Beware the NSA’s contrition tactic over transparency – it’s a trap

the-nsa-trained-edward-snowden-to-be-an-elite-hackerBy Simon Davies

Two weeks ago the Director of US National Intelligence, James Clapper, gave an interview with Eli Lake of The Daily Beast, in which he broke some new ground by stating that the core problem in recent spying controversies is that the NSA should have been more open about its activities.

Against a wonderfully orchestrated backdrop of fake candour, Clapper explained:

James Clapper: using transparency to neutralise privacy

James Clapper: using transparency to neutralise privacy

“I probably shouldn’t say this, but I will. Had we been transparent about this from the outset right after 9/11—which is the genesis of the 215 program—and said both to the American people and to their elected representatives, we need to cover this gap, we need to make sure this never happens to us again, so here is what we are going to set up, here is how it’s going to work, and why we have to do it, and here are the safeguards… We wouldn’t have had the problem we had.”

To some readers, this might appear a reasonable and ethically sound view. In reality, Clapper’s position masterly circumvents the profoundly important legal and ethical issues of mass surveillance. In fact, the transparency concession is constructed in part to neutralise – certainly to muddy – the privacy position.

“What did us in here, what worked against us was this shocking revelation,” he said, referring to the first disclosures from Snowden. If the program had been publicly introduced in the wake of the 9/11 attacks, most Americans would probably have supported it. “I don’t think it would be of any greater concern to most Americans than fingerprints. Well people kind of accept that because they know about it. But had we been transparent about it and say here’s one more thing we have to do as citizens for the common good, just like we have to go to airports two hours early and take our shoes off, all the other things we do for the common good, this is one more thing.”

It’s important to recognise that this is a well engineered strategy, not a turning point in the consciousness of US security agencies. Companies and governments alike will almost always play the transparency card when the privacy stakes are high enough.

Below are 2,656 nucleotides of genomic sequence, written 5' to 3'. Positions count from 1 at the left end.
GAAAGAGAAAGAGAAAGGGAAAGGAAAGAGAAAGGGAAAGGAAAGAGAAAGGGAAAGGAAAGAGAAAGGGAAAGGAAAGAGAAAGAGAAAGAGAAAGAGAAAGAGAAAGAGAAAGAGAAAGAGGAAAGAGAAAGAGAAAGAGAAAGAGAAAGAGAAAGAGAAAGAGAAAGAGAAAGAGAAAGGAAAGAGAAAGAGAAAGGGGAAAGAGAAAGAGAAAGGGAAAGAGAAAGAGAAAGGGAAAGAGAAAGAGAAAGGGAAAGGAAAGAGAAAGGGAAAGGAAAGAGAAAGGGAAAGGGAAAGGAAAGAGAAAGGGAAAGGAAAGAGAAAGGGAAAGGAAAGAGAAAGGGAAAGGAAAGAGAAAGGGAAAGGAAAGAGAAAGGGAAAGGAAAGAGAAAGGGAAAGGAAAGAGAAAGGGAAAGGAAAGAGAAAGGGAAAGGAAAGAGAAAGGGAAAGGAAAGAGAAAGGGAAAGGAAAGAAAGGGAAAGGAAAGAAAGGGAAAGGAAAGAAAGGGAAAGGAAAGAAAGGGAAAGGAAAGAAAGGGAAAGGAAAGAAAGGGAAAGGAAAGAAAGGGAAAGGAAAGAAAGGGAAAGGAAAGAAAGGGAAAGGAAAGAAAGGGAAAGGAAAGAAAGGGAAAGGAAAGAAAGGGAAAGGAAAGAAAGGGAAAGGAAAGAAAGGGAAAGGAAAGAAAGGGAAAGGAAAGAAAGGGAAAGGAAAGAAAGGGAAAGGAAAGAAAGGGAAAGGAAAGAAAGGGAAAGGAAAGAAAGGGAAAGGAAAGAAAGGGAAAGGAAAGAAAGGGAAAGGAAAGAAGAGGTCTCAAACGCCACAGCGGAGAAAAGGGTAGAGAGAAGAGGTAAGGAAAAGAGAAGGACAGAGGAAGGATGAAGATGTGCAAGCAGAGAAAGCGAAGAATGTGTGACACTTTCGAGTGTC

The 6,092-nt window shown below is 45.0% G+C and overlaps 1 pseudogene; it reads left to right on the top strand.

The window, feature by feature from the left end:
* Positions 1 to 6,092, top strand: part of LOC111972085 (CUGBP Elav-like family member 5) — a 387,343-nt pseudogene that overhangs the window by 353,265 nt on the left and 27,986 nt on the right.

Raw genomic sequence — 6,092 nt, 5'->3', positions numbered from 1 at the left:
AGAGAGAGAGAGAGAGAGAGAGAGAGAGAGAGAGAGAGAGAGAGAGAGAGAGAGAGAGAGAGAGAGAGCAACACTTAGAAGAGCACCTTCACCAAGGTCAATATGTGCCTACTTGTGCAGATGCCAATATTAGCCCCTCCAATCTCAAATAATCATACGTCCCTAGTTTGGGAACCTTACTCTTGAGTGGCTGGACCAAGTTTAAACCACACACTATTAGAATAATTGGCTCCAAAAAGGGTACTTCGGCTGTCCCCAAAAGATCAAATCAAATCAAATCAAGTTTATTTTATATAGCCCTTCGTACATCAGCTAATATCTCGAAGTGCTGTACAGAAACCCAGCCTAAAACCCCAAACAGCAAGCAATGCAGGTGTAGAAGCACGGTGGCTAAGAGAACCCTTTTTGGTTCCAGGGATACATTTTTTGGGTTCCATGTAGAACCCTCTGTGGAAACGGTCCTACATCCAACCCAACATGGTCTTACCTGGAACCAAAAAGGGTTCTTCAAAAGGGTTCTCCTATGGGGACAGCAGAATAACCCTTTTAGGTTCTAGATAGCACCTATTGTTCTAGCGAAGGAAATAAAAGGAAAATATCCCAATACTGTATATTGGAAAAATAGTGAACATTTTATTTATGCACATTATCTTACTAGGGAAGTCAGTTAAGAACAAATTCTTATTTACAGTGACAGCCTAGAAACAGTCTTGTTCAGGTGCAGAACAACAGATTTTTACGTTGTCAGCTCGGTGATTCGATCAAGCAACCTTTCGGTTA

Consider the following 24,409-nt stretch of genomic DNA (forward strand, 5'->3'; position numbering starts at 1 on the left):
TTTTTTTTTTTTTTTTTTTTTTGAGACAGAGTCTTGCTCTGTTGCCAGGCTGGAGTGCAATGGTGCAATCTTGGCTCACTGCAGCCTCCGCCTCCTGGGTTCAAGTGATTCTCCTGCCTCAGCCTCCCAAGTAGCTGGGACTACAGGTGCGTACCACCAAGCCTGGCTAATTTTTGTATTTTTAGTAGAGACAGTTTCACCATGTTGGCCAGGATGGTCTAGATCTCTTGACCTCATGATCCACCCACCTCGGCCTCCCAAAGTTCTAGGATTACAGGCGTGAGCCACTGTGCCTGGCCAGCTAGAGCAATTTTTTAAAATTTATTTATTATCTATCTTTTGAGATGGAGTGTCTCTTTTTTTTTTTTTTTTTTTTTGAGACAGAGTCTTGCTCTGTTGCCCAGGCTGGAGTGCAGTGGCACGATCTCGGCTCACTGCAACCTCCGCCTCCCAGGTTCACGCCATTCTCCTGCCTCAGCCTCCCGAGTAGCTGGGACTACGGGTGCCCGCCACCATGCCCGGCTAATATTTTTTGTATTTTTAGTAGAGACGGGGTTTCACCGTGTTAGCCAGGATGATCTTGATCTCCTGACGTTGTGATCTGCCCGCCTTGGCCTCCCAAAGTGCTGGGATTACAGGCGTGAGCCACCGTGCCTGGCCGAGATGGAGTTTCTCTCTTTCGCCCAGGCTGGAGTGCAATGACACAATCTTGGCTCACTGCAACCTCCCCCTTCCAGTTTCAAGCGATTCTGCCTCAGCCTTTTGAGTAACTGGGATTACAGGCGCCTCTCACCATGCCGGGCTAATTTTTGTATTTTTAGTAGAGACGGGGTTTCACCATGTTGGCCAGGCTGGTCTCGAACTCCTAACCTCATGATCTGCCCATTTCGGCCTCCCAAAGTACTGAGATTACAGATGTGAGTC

Companies and governments alike will almost always play the transparency card when the privacy stakes are high enough.

It’s instructive to look back at the interview that the Privacy Surgeon conducted with former NSA and CIA Director General Michael Hayden more than a year ago. See if you can spot the similarities to Clapper’s utterances:

Davies – (I) wonder for example, you were in control of SIGINT at the time of 9/11 – would you behave differently or would you have made decisions differently now, knowing what you know now than you did then?

Hayden – I’ll give you one, with absolute clarity, and it actually ties in with our earlier conversation, Simon. The administration opted for its most sensitive initiatives after 9/11 – to brief only the gang of eight – that’s the leaders of the two Cameras and the leaders of the intelligence committees. That’s a mistake. I’d have gone full monty to the full committees.

Davies – But you supported it at the time?

Hayden – Actually, at the time I argued for as much transparency as possible. Did I say, once we’d briefed the gang of eight did I continually tug at the sleeves of the executive branch saying, ‘we’ve gotta tell more people’? No I didn’t, but looking backward on it, because when these things become public – and they always do – the more members of congress who know, the better you are for that one factor that you and I chatted about earlier – the political sustainability.

Michael_Hayden,_CIA_official_portraitAnd with reference to controversy over the terrorist surveillance program, Hayden added: “Again, if I had it to do over again, I’d have reached a far larger number of people on the intelligence committees… What I regret – in retrospect – is not briefing more members of congress.”

The contrition tactic over transparency is an old one, and those who care about accountability should be aware of the pitfalls that it brings. It’s also important to recognise that licence through disclosure is a legal non sequitur. Rights are not so easily traded away, and certainly not merely through disclosure.

Clapper’s seemingly reflective and contemporary view is also, in my view, entirely synthetic. Otherwise, why would Clapper not have taken on board Hayden’s advice much earlier in this scandal?

Well, at least one point on which Hayden was usefully transparent was this closing remark:

“Again, the full story of the terrorist surveillance program has never been told. What’s been portrayed in the press is on a good day, incomplete.”